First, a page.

The 50% American: Immigration and National Identity in an Age of Terror

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Georgetown University Press, Nov 1, 2005 - Political Science - 296 pages
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The United States is the only nation in the world that allows its citizens to hold one or more foreign citizenships, vote in another nation's elections, run for or be appointed to office in another country, and join the armed forces even of a nation with interests hostile to those of the U.S. while retaining their citizenship. These policies reinforce the often already strong emotional, political, and economic ties today's immigrants retain to their home countries. Yet few studies have addressed what dual citizenship means for the United States as a nation and the integration of immigrants into the American national community. Is it possible to reconcile two different nationalities, cultures, and psychologies? How can we honor immigrants' sense of identity without threatening American national identity? What do Americans have a right to expect of immigrants and what do they have a right to expect of Americans?

In The 50% American political psychologist Stanley Renshon offers unique insight into the political and national ramifications of personal loyalties. Arguing that the glue that binds this country together is a psychological force—patriotism—he explains why powerful emotional attachments are critical to American civic process and how they make possible united action in times of crisis. In an age of terrorism, the idea that we are all Americans regardless of our differences is more than a credo; it is essential to our national security. Comprehensive in scope, this book examines recent immigration trends, tracing the assimilation process that immigrants to the United States undergo and describing how federal, state, and local governments have dealt with volatile issues such as language requirements, voting rights, and schooling. Renshon turns a critical eye to the challenges posed over the past four decades by multiculturalism, cultural conflict, and global citizenship and puts forth a comprehensive proposal for reforming dual citizenship and helping immigrants and citizens alike become more integrated into the American national community.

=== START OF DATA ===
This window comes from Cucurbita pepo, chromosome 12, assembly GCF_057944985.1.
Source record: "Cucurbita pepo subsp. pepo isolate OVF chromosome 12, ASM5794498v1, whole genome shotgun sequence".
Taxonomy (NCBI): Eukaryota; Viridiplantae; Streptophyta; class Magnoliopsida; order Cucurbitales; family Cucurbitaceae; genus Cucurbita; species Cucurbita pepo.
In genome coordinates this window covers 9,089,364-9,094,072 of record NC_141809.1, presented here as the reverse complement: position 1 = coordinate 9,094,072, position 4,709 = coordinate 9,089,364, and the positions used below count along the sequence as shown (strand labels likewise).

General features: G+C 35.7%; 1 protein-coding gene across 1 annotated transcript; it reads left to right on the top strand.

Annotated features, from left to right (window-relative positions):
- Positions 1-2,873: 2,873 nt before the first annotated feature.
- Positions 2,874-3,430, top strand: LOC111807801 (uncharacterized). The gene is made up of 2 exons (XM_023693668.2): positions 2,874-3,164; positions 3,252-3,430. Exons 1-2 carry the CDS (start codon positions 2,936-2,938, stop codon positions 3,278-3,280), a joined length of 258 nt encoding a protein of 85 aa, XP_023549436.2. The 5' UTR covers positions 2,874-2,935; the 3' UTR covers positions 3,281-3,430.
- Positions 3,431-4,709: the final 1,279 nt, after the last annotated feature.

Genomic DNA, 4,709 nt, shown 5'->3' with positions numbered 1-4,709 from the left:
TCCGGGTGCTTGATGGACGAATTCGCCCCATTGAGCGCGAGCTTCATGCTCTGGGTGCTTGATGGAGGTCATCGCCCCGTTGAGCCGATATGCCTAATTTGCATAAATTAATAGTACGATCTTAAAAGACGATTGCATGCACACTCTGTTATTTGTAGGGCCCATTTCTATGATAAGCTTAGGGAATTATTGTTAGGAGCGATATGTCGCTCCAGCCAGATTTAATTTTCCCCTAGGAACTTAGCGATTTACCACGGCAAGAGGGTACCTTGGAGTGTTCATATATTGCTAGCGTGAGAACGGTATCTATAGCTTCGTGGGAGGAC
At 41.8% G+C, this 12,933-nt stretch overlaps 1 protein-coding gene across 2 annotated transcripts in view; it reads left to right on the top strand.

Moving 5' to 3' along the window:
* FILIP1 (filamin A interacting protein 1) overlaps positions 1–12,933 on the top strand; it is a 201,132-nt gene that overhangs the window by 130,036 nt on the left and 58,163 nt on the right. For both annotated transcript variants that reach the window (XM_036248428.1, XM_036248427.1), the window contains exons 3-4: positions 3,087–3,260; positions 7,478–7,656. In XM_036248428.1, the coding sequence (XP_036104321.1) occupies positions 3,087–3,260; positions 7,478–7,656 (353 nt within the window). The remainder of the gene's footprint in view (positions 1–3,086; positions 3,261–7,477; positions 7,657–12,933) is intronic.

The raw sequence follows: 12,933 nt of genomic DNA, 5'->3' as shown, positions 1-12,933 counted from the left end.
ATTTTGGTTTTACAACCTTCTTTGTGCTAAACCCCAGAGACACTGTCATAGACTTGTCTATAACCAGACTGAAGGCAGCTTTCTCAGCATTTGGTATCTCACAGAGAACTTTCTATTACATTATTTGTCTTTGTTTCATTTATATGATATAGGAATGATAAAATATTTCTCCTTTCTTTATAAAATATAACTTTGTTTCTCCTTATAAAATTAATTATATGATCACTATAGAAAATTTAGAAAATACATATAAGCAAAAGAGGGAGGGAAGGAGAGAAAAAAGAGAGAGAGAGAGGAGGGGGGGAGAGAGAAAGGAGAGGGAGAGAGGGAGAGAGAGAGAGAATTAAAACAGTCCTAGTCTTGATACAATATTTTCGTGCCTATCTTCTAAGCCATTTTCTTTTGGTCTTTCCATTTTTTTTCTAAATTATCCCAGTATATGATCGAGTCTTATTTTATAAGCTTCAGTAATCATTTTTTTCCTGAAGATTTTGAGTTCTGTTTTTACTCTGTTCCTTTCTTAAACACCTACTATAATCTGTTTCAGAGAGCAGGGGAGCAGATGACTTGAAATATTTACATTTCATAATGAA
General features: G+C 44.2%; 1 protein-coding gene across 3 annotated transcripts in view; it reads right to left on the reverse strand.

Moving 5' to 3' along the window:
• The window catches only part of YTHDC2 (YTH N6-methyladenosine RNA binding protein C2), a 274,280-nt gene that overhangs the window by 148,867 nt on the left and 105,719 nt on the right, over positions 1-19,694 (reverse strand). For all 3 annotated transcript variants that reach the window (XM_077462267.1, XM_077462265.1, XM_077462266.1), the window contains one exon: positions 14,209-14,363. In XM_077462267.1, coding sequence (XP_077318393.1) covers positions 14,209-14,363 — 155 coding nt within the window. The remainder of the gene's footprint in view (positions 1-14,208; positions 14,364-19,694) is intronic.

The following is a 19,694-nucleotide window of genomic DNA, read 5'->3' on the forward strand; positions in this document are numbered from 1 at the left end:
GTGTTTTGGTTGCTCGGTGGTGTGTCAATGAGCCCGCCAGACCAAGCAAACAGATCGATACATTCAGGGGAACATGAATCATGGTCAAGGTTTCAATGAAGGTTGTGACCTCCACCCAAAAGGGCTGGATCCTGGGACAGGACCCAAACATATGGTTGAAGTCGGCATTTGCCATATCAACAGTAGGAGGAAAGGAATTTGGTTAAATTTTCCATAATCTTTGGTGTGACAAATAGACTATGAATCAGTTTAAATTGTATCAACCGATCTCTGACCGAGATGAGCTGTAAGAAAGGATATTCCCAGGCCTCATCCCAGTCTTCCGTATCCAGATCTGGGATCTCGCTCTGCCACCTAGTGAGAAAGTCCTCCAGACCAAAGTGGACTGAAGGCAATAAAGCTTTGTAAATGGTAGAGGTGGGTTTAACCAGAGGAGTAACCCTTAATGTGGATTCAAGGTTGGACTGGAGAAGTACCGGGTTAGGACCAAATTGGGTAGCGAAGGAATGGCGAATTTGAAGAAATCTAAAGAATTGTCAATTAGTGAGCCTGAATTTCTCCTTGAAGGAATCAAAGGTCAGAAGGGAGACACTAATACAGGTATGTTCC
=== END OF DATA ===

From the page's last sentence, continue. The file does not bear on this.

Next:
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American Democracy and the Dilemmas of Dual Citizenship
American National Identity The Framework
2 The Search for the Missing Link
A Theory of American National Identity
Domestic Challenges to American National Identity
4 Multiculturalism and National Identity
Hyphenation and National Identity
Global Challenges to American National Identity
Why Not a Transnational American Identity?
The Development of National Identity
8 Do Multiple National Attachments Equal Conflicted National Loyalties
Reforming Dual Citizenship Some Proposals
Becoming American Some Proposals

Transnationalism and National Identity

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About the author (2005)

Stanley A. Renshon, a certified psychoanalyst, is a professor of political science at the City University of New York and coordinator of the Interdisciplinary Program in the Psychology of Social and Political Behavior in the university's Graduate Center. His thirteen books include In His Father's Shadow: The Transformation of George W. Bush and High Hopes: The Clinton Presidency and the Politics of Ambition, which won the American Political Science Association's Richard E. Neustadt Award for best book on the presidency and the National Association for the Advancement of Psychoanalysis' Gradiva Award for the best published biography.

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